Using pooled data for genomic prediction in a bivariate framework with missing data

Johnna L. Baller, Stephen D. Kachman, Larry A. Kuehn, Matthew L. Spangler

Research output: Contribution to journalArticlepeer-review

1 Scopus citations


Pooling samples to derive group genotypes can enable the economically efficient use of commercial animals within genetic evaluations. To test a multivariate framework for genetic evaluations using pooled data, simulation was used to mimic a beef cattle population including two moderately heritable traits with varying genetic correlations, genotypes and pedigree data. There were 15 generations (n = 32,000; random selection and mating), and the last generation was subjected to genotyping through pooling. Missing records were induced in two ways: (a) sequential culling and (b) random missing records. Gaps in genotyping were also explored whereby genotyping occurred through generation 13 or 14. Pools of 1, 20, 50 and 100 animals were constructed randomly or by minimizing phenotypic variation. The EBV was estimated using a bivariate single-step genomic best linear unbiased prediction model. Pools of 20 animals constructed by minimizing phenotypic variation generally led to accuracies that were not different than using individual progeny data. Gaps in genotyping led to significantly different EBV accuracies (p <.05) for sires and dams born in the generation nearest the pools. Pooling of any size generally led to larger accuracies than no information from generation 15 regardless of the way missing records arose, the percentage of records available or the genetic correlation. Pooling to aid in the use of commercial data in genetic evaluations can be utilized in multivariate cases with varying relationships between the traits and in the presence of systematic and randomly missing phenotypes.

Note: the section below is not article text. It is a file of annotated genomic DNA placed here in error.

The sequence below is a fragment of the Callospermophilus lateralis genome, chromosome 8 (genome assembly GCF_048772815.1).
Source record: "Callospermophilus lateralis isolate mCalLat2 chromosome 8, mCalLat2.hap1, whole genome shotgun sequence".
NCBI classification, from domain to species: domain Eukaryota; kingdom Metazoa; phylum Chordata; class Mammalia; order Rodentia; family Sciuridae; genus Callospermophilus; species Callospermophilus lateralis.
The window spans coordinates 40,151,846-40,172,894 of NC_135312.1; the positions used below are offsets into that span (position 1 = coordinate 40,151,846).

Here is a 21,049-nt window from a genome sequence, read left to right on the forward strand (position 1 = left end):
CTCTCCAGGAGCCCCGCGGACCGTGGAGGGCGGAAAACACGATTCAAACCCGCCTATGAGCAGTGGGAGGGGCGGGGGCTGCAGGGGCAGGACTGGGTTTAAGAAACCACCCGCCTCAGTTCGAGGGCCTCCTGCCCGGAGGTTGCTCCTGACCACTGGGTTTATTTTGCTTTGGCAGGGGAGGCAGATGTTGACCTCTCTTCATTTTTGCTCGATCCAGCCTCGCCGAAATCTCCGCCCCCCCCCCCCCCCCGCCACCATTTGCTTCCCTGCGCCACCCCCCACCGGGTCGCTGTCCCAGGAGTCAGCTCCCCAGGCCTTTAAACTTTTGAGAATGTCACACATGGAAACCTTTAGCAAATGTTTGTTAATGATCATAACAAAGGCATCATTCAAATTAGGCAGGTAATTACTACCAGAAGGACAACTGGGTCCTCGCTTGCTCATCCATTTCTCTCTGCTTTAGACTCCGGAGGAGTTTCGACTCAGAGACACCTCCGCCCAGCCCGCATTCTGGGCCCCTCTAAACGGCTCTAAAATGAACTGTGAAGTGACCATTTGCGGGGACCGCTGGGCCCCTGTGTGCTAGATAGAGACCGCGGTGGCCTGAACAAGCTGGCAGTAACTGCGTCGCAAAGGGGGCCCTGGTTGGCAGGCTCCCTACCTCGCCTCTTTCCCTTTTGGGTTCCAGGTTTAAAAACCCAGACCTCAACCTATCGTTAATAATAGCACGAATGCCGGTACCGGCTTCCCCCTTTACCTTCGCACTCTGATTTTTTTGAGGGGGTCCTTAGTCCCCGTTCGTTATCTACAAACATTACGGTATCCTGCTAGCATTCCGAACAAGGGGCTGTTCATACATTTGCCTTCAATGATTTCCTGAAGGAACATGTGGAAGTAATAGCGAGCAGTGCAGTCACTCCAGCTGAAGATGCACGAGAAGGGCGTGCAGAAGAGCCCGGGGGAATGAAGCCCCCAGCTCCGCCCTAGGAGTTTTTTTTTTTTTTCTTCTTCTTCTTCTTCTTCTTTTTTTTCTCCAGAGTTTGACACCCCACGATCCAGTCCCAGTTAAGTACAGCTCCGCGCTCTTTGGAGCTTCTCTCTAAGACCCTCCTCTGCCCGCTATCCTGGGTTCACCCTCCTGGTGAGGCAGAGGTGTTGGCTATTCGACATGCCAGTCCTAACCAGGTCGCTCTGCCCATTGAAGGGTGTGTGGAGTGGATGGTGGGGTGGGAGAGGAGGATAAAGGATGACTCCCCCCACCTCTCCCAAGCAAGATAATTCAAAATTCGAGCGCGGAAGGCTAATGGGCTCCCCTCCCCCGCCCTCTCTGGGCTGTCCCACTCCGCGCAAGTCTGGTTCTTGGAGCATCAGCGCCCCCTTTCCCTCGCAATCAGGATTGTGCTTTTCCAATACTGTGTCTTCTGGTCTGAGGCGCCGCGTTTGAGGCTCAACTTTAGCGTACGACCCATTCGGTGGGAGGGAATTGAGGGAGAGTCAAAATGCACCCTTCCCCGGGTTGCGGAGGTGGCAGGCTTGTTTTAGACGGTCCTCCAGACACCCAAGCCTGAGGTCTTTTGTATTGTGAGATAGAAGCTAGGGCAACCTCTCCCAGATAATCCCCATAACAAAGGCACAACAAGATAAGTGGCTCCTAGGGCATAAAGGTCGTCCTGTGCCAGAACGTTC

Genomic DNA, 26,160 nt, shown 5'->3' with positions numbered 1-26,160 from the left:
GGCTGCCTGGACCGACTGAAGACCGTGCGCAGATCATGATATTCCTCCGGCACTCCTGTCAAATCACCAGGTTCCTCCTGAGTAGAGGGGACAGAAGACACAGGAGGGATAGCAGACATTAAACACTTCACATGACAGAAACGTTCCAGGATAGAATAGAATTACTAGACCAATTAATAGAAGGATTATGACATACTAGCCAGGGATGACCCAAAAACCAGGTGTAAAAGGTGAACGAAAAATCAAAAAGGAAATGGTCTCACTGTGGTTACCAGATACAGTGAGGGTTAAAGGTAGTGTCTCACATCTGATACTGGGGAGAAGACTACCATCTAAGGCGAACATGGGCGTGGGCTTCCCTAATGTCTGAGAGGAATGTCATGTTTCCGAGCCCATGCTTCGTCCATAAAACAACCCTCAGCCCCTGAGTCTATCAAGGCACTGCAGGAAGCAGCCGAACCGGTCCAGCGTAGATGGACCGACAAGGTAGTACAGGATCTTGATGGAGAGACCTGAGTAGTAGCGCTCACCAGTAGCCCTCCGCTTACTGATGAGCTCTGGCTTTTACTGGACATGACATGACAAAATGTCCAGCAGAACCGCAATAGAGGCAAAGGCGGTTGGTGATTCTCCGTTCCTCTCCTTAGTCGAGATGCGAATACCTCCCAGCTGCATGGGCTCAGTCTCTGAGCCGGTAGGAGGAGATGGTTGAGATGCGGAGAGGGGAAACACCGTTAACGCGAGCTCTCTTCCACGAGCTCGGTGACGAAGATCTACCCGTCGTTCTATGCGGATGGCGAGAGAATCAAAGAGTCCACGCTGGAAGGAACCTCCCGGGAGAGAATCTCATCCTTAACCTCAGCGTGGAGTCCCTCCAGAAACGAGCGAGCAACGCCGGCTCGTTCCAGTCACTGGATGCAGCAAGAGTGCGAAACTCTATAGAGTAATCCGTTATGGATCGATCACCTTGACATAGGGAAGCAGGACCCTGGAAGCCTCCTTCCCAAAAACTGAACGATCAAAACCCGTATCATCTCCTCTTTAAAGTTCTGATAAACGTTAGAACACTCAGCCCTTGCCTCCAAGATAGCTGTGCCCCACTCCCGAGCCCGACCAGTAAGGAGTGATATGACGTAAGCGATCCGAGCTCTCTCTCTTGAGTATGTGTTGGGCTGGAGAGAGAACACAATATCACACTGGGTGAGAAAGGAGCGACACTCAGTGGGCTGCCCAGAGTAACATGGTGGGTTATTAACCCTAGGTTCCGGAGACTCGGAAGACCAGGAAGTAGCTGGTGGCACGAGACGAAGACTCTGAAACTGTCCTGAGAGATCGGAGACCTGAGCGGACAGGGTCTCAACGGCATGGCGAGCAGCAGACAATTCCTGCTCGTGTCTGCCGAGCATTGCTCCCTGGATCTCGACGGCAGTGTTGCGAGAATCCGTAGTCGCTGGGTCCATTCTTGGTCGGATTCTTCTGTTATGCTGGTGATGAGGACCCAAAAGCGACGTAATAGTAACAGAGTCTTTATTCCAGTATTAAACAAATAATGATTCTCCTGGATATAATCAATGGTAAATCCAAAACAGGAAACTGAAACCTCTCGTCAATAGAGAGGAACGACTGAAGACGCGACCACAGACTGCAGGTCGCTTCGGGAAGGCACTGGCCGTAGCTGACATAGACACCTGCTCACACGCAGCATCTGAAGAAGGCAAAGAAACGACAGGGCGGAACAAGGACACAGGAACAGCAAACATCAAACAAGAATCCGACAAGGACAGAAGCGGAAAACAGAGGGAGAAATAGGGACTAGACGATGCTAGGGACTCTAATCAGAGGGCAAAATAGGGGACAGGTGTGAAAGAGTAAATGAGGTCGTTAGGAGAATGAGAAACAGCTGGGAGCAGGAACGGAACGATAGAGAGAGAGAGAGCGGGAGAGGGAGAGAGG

Original languageEnglish (US)
Pages (from-to)489-501
Number of pages13
JournalJournal of Animal Breeding and Genetics
Issue number5
StatePublished - Sep 2022


  • DNA pooling
  • beef cattle
  • bivariate models
  • genomic prediction

ASJC Scopus subject areas

  • Food Animals
  • Animal Science and Zoology


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